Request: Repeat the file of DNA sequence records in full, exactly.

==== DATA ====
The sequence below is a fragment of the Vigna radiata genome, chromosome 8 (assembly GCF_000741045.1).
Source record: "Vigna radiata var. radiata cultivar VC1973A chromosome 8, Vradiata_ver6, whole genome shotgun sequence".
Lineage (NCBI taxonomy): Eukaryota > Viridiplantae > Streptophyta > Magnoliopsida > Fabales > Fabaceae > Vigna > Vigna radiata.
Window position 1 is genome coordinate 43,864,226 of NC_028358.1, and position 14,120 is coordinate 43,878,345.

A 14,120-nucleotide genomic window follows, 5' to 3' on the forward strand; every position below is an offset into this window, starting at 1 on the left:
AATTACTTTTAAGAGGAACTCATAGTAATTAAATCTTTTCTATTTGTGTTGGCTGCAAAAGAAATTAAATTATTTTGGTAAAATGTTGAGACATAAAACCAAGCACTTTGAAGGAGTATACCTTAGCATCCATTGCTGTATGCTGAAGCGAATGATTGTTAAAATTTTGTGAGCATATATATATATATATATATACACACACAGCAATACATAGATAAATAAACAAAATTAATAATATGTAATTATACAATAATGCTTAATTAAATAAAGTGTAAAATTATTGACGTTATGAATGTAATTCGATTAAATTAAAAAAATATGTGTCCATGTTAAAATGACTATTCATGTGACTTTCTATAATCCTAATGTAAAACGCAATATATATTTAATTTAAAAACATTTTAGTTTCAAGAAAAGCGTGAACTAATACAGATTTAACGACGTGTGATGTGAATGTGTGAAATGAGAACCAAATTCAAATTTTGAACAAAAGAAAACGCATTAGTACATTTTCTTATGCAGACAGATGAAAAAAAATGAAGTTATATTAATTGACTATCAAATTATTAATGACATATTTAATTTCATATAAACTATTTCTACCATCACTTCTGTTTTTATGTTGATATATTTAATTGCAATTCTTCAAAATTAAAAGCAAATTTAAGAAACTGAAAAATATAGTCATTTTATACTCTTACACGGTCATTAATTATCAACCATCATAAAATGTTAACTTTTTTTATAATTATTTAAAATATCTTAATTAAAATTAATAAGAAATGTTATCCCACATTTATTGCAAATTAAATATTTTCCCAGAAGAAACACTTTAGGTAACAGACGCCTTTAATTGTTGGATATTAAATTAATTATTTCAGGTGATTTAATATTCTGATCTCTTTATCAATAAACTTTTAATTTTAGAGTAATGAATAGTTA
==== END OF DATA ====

The sequence below is a fragment of the Vigna radiata genome, chromosome 8 (assembly GCF_000741045.1).
Source record: "Vigna radiata var. radiata cultivar VC1973A chromosome 8, Vradiata_ver6, whole genome shotgun sequence".
Lineage (NCBI taxonomy): Eukaryota > Viridiplantae > Streptophyta > Magnoliopsida > Fabales > Fabaceae > Vigna > Vigna radiata.
Window position 1 is genome coordinate 43,864,226 of NC_028358.1, and position 14,120 is coordinate 43,878,345.

A 14,120-nucleotide genomic window follows, 5' to 3' on the forward strand; every position below is an offset into this window, starting at 1 on the left:
AATTACTTTTAAGAGGAACTCATAGTAATTAAATCTTTTCTATTTGTGTTGGCTGCAAAAGAAATTAAATTATTTTGGTAAAATGTTGAGACATAAAACCAAGCACTTTGAAGGAGTATACCTTAGCATCCATTGCTGTATGCTGAAGCGAATGATTGTTAAAATTTTGTGAGCATATATATATATATATATATACACACACAGCAATACATAGATAAATAAACAAAATTAATAATATGTAATTATACAATAATGCTTAATTAAATAAAGTGTAAAATTATTGACGTTATGAATGTAATTCGATTAAATTAAAAAAATATGTGTCCATGTTAAAATGACTATTCATGTGACTTTCTATAATCCTAATGTAAAACGCAATATATATTTAATTTAAAAACATTTTAGTTTCAAGAAAAGCGTGAACTAATACAGATTTAACGACGTGTGATGTGAATGTGTGAAATGAGAACCAAATTCAAATTTTGAACAAAAGAAAACGCATTAGTACATTTTCTTATGCAGACAGATGAAAAAAAATGAAGTTATATTAATTGACTATCAAATTATTAATGACATATTTAATTTCATATAAACTATTTCTACCATCACTTCTGTTTTTATGTTGATATATTTAATTGCAATTCTTCAAAATTAAAAGCAAATTTAAGAAACTGAAAAATATAGTCATTTTATACTCTTACACGGTCATTAATTATCAACCATCATAAAATGTTAACTTTTTTTATAATTATTTAAAATATCTTAATTAAAATTAATAAGAAATGTTATCCCACATTTATTGCAAATTAAATATTTTCCCAGAAGAAACACTTTAGGTAACAGACGCCTTTAATTGTTGGATATTAAATTAATTATTTCAGGTGATTTAATATTCTGATCTCTTTATCAATAAACTTTTAATTTTAGAGTAATGAATAGTTA